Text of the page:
Obviously, initial indications here at CLBCL -- when you said antibodies, I thought about CD47 which is another target that you guys have and you've seen some data from 47 which has pretty interesting response rates relative to CAR-T. So maybe you could just remind everybody where your asset is for -- against CD47 and when we might see some data from that?

Nadim Ahmed

So with CD47 we're in Phase I. We're actually also excited after seeing -- we were excited anyway but seeing the ASCO data was even more encouraging from a target validation perspective. So I think one of the things I mentioned earlier Matt was that lymphoma and presence in building -- our presence in lymphoma is very important to us. So I think between lysosome [ph], the CD47 play, what we have seen already we have REVLIMID and the new cell modes [ph], I think we're building up a critical mass to really impact lymphoma in a big way. But we're in Phase I at the moment and we'll continue to update the data as we progress through the clinic.

Matthew Harrison

But no timeline when we might see something out of that?

Nadim Ahmed

Maybe Phase I.

Matthew Harrison

I think one of the things -- Juno, when they were an independent company is to talk about what's the ability to not have to be dosed in the in-patient setting. So how you've been thinking about that since you've taken over the product? And how do you think about that vis-à-vis your sort of initial launch?

Nadim Ahmed

I think there are several aspects for that. Our view and our colleagues view at Juno is also the same. When we think about outpatient, we're not talking about doing CAR-T and the row-row single person practice, wherever it is, it's in the U.S. Within that context, it's two things; one, even shifting from inpatient to outpatient in those academic centers today unlock significant opportunity. So I think for us that's really important. And then beyond that we are thinking about those kind of -- either community hospitals or community clinic that have the infrastructure, multi-disciplinary access to beds or doing Phase I studies as an obvious next kind of go to for us where nobody is in at the moment.

So I just want to clarify how we're thinking about outpatient but that in it's obviously self will really further unlock the prescribe the breadth that we can go to with lysozol [ph].

Matthew Harrison

We've seen when larger companies such as yourself take over products like this and can put a lot more capital to bear on this so you can accelerate some of the way with expansion strategy. So I guess we've obviously -- what [indiscernible] pushing forward, some of those strategies; so maybe just remind us where the studies are outside of the refractory study and sort of how quickly you think you can maybe expand the opportunity beyond our refractory patients?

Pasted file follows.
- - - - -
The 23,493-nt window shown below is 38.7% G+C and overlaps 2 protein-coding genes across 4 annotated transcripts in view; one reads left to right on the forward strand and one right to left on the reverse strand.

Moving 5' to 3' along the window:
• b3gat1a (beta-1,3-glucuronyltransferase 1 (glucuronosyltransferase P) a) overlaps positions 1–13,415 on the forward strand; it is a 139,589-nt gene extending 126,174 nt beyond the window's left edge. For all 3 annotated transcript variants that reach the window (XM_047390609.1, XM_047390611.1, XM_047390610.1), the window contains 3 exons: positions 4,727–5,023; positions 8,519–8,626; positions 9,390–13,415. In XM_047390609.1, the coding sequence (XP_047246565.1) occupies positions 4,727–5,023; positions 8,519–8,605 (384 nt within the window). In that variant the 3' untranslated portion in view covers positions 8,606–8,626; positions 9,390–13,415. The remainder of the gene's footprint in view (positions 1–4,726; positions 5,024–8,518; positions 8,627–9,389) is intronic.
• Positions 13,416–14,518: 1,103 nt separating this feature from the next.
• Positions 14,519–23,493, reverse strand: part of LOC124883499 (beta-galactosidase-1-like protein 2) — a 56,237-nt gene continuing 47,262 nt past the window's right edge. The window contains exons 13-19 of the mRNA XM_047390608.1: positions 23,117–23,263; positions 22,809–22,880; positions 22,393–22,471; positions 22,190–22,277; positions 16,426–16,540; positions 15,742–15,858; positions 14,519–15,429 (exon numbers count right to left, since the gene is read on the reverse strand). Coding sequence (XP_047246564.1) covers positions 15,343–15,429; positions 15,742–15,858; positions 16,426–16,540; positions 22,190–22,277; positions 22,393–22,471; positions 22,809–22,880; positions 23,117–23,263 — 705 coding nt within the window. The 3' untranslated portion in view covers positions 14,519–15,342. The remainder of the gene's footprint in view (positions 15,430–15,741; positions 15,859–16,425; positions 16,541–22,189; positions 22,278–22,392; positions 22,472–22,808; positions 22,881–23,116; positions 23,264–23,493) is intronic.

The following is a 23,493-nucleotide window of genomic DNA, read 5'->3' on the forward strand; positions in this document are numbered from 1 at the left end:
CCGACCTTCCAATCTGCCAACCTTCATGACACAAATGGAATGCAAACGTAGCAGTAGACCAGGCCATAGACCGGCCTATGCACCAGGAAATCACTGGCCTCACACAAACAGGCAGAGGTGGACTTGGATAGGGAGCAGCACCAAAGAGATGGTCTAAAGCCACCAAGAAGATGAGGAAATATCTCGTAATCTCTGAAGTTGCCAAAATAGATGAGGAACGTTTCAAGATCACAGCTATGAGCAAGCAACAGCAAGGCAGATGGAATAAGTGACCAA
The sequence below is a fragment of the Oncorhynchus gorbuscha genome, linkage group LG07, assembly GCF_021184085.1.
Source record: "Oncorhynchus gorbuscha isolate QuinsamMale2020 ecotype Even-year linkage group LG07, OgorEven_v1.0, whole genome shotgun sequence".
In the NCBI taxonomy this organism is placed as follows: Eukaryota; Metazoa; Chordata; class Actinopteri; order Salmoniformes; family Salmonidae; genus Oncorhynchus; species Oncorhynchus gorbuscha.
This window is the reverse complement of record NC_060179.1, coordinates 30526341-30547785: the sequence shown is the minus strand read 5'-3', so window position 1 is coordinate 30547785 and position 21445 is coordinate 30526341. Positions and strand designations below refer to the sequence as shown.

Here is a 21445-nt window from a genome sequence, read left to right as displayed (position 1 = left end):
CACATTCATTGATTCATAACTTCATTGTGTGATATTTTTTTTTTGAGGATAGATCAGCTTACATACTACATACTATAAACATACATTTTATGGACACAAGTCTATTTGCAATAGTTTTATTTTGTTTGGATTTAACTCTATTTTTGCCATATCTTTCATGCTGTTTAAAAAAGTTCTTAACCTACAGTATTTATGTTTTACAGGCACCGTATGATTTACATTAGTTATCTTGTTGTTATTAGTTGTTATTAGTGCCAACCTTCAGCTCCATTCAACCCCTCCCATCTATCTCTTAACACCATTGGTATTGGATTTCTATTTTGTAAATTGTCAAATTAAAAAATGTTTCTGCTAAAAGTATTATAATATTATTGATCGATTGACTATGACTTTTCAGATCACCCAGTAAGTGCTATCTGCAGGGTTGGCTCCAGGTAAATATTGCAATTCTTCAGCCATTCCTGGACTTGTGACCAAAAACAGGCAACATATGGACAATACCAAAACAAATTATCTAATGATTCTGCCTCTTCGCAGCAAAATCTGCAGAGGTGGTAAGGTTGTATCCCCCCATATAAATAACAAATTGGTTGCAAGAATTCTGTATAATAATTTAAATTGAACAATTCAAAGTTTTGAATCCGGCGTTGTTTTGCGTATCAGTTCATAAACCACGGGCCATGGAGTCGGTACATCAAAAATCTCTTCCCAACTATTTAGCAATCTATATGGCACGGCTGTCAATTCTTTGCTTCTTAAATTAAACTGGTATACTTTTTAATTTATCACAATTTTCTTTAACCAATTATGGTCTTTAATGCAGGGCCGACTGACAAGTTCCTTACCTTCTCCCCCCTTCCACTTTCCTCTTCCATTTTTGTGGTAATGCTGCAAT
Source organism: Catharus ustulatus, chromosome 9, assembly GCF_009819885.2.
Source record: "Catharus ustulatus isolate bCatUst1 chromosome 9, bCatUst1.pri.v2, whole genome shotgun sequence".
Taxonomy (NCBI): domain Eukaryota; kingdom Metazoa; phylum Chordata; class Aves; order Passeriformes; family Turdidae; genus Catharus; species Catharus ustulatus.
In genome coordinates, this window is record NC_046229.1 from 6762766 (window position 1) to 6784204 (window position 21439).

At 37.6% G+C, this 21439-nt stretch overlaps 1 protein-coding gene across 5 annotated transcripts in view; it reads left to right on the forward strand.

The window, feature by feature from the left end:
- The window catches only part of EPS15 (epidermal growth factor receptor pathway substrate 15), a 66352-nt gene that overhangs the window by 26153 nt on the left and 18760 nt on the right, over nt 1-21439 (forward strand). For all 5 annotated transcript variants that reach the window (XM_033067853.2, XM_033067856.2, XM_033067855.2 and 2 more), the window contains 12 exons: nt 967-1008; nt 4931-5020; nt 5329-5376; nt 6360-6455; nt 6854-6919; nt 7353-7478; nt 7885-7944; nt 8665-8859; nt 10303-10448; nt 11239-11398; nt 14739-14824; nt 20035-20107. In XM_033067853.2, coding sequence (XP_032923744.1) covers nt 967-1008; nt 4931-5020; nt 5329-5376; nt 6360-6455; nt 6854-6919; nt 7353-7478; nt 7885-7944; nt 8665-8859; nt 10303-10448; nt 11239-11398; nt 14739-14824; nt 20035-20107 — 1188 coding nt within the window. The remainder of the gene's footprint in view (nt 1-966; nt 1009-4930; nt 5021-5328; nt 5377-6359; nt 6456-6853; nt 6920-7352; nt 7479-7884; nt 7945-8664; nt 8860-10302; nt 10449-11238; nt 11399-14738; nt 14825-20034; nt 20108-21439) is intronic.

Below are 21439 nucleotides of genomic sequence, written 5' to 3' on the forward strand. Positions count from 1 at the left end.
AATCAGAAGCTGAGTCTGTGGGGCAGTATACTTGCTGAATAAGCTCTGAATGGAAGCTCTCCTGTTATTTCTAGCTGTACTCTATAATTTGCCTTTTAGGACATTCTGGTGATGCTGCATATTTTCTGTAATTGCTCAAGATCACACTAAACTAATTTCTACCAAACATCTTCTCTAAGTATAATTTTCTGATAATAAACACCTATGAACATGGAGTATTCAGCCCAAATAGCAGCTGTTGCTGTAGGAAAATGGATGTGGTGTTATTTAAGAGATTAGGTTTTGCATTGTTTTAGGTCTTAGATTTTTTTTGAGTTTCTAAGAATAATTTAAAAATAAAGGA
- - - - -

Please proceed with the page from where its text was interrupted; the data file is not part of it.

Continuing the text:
Nadim Ahmed

Yes, so couple of areas of opportunity that we're looking at further driving and accelerating within diffused like B-cell lymphoma looking at that kind of second line transplant eligible and ineligible patient population. So that's one way I got studies either or in progress. The other area -- again, very early but we have an ongoing study at CLL too, and so we will likely have some data at ASH [ph] for life was stored in CLL so we're excited about that opportunity. And then the team is also looking what are the other indications if you think about other histologies in lymphoma such as molecular lymphoma, and when other places you could go to. So the team is really working those up at the moment.

Matthew Harrison

So maybe just to finish off in the last minute here; one of the things people always worry about just from a base business standpoint is; as you enter every year this is sort of the time when you have to renegotiate formulary and things like that. So anything that we should be thinking about in terms of formulary is their products where rebates are going to dramatically up or anything like that.

Nadim Ahmed

Yes. I think I'm the privilege position of -- with my cancelled portfolio we have very very low exposure to rebates and discounts. So I think from a [indiscernible] franchise in general, that really isn't an issue for us. OTEZLA, if you want to speak about it?

Unidentified Company Representative

Yes, it for OTEZLA we feel we're really really in a good position. You remember, we did entering some contract staffs here, those are multi-year contracts and Terry, I've sharing that to really soak up the strategy for a Tesla is being very successful with -- we right now have about 80% of covered miles with [indiscernible]. And our GTC is pulling through quite well, so she feels very good about the position that OTEZLA's in.

Matthew Harrison

Great, perfect. Thank you very much for being here. We appreciate the time.